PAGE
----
The Poisonwood Bible

The Poisonwood Bible

The Poisonwood Bible Book 4, Chapter 55 Summary & Analysis

Summary
Analysis
Leah thinks back to the day of the hunt—a day that should have been glorious, but wasn’t. She’ll remember what happened for the rest of her life.
The chapter begins on a note of regret, paralleling the tone we’ve heard coming from Orleanna in her retrospective chapters.
Themes
Freedom, Growth, and Coming-of-age Theme Icon
Women and Sexism Theme Icon
The hunt ends, and the villagers celebrate by dancing and shouting. Ruth May is scared of the celebration and hides in Orleanna’s arms. Meanwhile, a few of the hunters, led by Tata Kuvudundu, argue that Leah shouldn’t have been hunting at all, in spite of her talent with a bow. When the time comes to divide up the meat, Tata Ndu cuts up the meat and throws a portion to Leah. Instead of accepting it, Leah throws it back, refusing her share out of pride.
As we’d already seen (via Nelson’s insult to Gbenye), the village of Kilanga is still full of sexist traditions. Leah behaves stubbornly in this scene; she’s almost behaving like Nathan, refusing to compromise on her principles. Tata Kuvudundu seems like a fitting rival for Nathan—he clings to his own rigid set of rules, and dislikes seeing women empowered.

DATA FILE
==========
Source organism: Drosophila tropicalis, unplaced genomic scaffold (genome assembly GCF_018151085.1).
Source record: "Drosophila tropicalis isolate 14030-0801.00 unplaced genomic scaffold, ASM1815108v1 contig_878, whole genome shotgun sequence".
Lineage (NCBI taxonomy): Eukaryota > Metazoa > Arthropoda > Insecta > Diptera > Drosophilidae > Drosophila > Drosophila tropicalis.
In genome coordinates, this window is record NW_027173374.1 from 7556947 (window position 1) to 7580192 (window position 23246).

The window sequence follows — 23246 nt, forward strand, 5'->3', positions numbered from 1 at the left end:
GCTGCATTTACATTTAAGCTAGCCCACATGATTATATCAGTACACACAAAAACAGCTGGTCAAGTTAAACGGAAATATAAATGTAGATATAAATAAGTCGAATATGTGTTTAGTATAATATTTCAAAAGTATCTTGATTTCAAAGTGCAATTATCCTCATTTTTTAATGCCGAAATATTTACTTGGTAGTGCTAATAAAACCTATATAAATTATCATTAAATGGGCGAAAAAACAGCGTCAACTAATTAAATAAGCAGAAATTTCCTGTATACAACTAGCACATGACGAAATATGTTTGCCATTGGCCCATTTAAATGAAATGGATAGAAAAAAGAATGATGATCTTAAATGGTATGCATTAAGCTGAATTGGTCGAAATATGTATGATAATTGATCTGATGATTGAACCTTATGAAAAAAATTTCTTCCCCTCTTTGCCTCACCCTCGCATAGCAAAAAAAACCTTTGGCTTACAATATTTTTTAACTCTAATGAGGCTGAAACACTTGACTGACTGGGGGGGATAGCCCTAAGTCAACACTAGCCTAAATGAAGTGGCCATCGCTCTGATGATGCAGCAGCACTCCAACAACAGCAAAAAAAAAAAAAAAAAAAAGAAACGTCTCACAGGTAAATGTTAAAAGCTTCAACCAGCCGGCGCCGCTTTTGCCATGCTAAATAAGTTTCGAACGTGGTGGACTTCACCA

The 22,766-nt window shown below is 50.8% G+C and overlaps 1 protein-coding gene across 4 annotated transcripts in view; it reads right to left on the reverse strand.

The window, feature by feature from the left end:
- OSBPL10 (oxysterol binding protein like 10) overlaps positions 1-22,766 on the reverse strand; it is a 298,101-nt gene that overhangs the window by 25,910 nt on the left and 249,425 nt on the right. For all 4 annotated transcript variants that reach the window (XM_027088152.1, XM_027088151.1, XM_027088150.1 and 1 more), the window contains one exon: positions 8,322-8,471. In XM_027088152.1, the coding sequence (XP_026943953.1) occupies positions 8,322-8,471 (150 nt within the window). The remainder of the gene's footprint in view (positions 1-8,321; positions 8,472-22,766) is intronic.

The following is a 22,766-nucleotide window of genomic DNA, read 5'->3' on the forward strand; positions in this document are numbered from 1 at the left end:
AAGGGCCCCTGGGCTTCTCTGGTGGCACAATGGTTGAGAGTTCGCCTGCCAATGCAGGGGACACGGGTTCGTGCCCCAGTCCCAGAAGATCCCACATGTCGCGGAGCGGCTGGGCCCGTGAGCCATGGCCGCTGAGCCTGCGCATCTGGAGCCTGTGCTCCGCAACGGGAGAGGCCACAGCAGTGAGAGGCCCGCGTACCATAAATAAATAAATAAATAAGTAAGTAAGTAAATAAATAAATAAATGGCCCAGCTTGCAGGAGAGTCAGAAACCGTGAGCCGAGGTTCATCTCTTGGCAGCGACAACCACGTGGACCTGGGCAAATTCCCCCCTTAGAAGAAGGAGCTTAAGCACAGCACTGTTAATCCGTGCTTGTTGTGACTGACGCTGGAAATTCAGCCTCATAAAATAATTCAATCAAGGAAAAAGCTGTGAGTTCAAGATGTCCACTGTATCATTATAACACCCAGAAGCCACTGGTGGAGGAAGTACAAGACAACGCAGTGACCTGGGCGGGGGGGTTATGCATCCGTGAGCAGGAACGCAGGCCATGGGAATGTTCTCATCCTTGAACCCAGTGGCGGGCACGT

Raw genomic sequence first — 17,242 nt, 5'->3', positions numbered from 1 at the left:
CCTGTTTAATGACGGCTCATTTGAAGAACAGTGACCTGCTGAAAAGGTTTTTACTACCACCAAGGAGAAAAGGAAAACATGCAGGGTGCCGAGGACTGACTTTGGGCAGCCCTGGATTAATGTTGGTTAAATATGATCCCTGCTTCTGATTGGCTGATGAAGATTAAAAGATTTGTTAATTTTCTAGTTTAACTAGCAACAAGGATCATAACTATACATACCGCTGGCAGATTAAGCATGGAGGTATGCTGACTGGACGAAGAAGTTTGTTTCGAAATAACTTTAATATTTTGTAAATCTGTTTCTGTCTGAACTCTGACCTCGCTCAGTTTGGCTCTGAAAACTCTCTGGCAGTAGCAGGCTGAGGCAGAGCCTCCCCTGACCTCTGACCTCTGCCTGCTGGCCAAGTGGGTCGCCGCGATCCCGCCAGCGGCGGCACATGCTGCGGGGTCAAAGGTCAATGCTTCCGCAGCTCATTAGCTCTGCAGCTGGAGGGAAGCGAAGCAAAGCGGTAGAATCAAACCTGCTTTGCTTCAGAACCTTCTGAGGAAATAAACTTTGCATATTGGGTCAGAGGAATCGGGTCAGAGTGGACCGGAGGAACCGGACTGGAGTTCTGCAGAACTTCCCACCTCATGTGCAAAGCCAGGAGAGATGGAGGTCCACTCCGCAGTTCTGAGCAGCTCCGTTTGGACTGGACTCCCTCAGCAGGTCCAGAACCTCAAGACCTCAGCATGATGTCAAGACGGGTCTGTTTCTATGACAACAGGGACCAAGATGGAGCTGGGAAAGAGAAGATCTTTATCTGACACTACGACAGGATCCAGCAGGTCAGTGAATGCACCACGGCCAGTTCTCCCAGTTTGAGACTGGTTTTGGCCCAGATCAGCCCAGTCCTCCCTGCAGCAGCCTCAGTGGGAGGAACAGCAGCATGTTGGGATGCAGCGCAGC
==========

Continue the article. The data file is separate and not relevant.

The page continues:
Themes
Religion and Faith Theme Icon
Women and Sexism Theme Icon
Race, Racism, and Culture Theme Icon
When it comes time for Anatole to receive his share of the meat, Anatole claims that he’s earned an entire buck for himself—a larger share of meat than Ndu is offering him. Suddenly, Tata Boanda tries to wrestle the bushbuck out of Anatole’s hands—Boanda clams that it was he, not Anatole, who shot it. A big argument breaks out, with everyone in the village taking sides. As the fighting escalates, the Prices take their share of meat, reversing Leah’s stubbornness, and return to their house. Leah notices Tata Kuvudundu, shouting about how the animals will “rise up” against the village.
One could take this scene as a metaphor for capitalism itself, or as foreshadowing what’s going to come to the Congo as a whole. The sudden changes in the village, coupled with the presence of unfamiliar people like Leah, compels people to argue and greedily claim more than they deserve. This reminds us that Anatole’s claims for his community—i.e., that in Kilanga everybody takes their fair share and nothing more—were idealistic, to say the least: where there are humans, there’s always greed.
Themes
Freedom, Growth, and Coming-of-age Theme Icon
Religion and Faith Theme Icon
Race, Racism, and Culture Theme Icon
Imperialism Theme Icon